Posted in | Microscopy

Microscopic Particles Have Been Counted Without a Microscope


Scientists from Australia and Russia have discovered a new method for counting microscopic particles in optical materials with the help of a laser.

A light beam traveling through this material splits and develops a characteristic pattern comprising of several bright spots on a projection screen. The researchers discovered that the number of these spots correlates exactly to the number of scattering microscopic particles present in the optical material.

It is possible to determine the shape and structure of an optical material without using atomic-force or electron microscopy that is expensive. The new method will indeed play a major role in designing optical devices in a rapid manner. This research was featured in Scientific Reports.

Optical circuits can be developed using devices that are capable of amplifying optical signals, bringing them into focus, and then rotating and modifying their type of motion. Scientists are currently using artificial optical materials, such as metamaterials and photonic crystals, as ordinary lenses are not capable of handling these tasks at nanoscale.

These artificial optical materials can monitor the propagation of light in a number of extraordinary ways. Fabricating optical materials with the required properties is a difficult process that requires constant enhancement.

A team of researchers from ITMO University, Ioffe Institute, and Australian National University have for the very first time suggested the usage of an optical diffraction method for examining the structure of photonic crystals. In this method, the generated light pattern is considered and the sample is exposed to a laser beam.

The study revealed that the number of these spots is equivalent to the number of scattering microscopic particles present in the sample structure. Earlier, it was possible to see and count these small particles only with the help of costly and powerful atomic-force or electron microscopes.

The light senses heterogeneity. Depending on the shape and relative position of the scatterers, the light wave continues to propagate differently behind the sample. In other words, the structure of the sample affects the diffraction pattern, which will be projected on the screen. We found out that looking at the pattern, it is possible to determine the precise number of scatterers in the material. This helps understand not only the type of the sample lattice (square, triangular), but also to establish its structure (20 to 20 particles, or 30 to 15) just by counting light spots on the screen.

Mikhail Rybin, Senior Researcher, ITMO University

This new method is considered to be an affordable alternative to the costly atomic-force or electron microscopy and in this situation it does not destroy the sample. “Even a schoolboy can buy a laser pointer, adapt a small lens to focus the light better, fix the sample and shine a laser beam on it,” notes Mikhail Rybin. “In addition, our method makes it possible to study optical materials without changing their structure in contrast to electron microscopy, where the sample surface has to be covered with conductive metal layer, which impairs optical properties of the sample.”

Scientists have previously used this new method to examine the shift between two main types of optical materials, metasurfaces and photonic crystals. In this research, the researchers established the lattice parameters, which decide the possibility of the light perceiving the material as a two-dimensional photonic crystal or a metasurface.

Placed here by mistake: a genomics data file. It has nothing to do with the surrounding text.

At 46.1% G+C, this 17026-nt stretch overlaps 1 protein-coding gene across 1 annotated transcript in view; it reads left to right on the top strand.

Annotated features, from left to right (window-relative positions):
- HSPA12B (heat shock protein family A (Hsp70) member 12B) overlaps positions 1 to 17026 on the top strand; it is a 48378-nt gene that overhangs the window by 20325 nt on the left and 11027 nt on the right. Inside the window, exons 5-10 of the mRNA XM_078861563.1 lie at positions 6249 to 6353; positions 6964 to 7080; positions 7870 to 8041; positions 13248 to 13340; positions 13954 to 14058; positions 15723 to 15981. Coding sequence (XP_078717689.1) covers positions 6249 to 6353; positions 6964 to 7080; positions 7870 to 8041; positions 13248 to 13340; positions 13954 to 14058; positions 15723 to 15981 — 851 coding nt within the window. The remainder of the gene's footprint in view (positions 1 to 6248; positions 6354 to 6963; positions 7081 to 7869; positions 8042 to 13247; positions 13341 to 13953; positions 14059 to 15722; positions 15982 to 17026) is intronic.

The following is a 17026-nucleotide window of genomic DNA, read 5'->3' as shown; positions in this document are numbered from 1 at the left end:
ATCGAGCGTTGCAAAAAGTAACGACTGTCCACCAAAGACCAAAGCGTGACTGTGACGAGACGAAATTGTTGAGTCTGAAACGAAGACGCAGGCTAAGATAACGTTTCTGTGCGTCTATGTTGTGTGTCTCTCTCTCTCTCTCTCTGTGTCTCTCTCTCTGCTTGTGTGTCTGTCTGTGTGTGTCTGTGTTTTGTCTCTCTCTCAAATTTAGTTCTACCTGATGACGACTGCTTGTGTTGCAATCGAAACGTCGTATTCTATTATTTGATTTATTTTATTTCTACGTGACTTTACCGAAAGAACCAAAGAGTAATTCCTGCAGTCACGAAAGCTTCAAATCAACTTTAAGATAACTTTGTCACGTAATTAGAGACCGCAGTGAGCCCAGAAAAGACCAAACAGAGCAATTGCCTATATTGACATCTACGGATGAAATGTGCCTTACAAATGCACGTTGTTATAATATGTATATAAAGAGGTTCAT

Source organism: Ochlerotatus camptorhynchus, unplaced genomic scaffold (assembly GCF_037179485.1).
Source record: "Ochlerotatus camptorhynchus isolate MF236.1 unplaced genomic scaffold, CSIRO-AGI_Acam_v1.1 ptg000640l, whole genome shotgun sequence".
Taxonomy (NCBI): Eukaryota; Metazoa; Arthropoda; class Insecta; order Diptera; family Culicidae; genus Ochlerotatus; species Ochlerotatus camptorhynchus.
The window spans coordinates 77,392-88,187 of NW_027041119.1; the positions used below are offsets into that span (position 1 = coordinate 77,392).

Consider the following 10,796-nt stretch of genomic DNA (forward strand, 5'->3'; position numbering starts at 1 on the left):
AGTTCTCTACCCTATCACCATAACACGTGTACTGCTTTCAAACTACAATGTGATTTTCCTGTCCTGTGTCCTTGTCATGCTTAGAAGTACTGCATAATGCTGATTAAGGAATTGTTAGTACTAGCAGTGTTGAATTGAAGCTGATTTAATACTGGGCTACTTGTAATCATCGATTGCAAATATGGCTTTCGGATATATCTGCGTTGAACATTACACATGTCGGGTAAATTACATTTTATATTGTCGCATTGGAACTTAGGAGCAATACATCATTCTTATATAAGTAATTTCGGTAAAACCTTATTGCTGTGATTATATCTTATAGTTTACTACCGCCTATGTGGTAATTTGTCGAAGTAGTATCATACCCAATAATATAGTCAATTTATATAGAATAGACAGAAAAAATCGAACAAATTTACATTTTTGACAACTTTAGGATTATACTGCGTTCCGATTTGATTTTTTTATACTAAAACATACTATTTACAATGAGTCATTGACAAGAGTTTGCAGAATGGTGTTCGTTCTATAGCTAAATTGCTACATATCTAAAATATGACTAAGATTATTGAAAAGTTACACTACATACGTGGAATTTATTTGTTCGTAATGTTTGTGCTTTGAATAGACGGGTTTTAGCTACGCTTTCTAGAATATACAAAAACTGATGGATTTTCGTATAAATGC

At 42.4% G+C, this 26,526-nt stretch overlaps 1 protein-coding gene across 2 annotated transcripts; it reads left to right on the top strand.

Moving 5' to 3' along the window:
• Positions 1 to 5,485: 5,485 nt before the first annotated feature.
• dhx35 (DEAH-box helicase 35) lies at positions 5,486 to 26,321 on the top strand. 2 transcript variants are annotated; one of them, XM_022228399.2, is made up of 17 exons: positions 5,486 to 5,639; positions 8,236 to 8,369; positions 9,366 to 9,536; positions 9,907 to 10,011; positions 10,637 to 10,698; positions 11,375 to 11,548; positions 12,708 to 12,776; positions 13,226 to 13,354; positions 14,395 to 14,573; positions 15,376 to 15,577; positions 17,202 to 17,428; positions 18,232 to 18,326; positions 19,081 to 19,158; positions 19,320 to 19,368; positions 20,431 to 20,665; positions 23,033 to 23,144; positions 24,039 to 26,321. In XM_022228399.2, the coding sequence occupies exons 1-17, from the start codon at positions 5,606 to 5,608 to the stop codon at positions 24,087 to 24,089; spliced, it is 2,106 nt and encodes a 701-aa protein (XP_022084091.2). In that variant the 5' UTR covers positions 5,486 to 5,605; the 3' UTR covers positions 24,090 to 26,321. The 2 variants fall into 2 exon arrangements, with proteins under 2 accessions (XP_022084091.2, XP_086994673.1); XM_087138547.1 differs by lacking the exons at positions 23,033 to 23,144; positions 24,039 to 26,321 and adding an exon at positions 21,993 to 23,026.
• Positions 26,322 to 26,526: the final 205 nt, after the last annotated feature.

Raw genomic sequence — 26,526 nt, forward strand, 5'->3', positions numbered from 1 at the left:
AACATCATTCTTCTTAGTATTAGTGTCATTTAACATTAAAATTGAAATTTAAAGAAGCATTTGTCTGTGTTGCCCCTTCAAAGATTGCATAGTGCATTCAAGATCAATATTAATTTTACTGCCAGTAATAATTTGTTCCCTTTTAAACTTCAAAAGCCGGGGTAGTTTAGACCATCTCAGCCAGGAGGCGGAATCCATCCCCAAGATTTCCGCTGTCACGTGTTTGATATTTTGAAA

The scattering particles, in both the types of optical materials, are positioned in a flat lattice. These scattering particles include balls, rings, and cylinders of 200-300 nanometers. The light identifies the sample as a set of individual particles in the case of two-dimensional photonic crystal.

By traveling through it the light produces a fancy pattern on the screen just behind the sample. Only one bright spot is highlighted on the screen and this indicates that the scattering particles are placed next to each other such that they are not seen by the light as separate particles. The light thus travels through the sample without splitting.

The distance between the particles should be smaller than the wavelength of light in order to allow the light beam to travel through a metasurface. Based on calculations, some structures will need a lattice where the distance between particles is 2 to 3 times smaller than the wavelength of light. However, the meta-properties often manifest themselves at greater distances between the particles. It is also important to identify the maximum allowable distance, as decreasing the structure by a single nanometer makes the technology a lot expensive.

For example, it turned out that for the light comprising a wavelength of 530 nanometers (green color), the distance of 500 nanometers between the scattering particles is already sufficient.

A green light beam perceives the structure with a period of 500 nanometers as a homogenous material. Therefore, sometimes it is not necessary to fabricate a lattice with a period much smaller than the wavelength of light. And producing larger structures is much easier from technological standpoint. For one wavelength, the material will act as a photonic crystal and as a metasurface for another. That is why designing such structures, we can evaluate maximum lattice period with laser.

Mikhail Rybin, Senior Researcher, ITMO University


Tell Us What You Think

Do you have a review, update or anything you would like to add to this news story?

Leave your feedback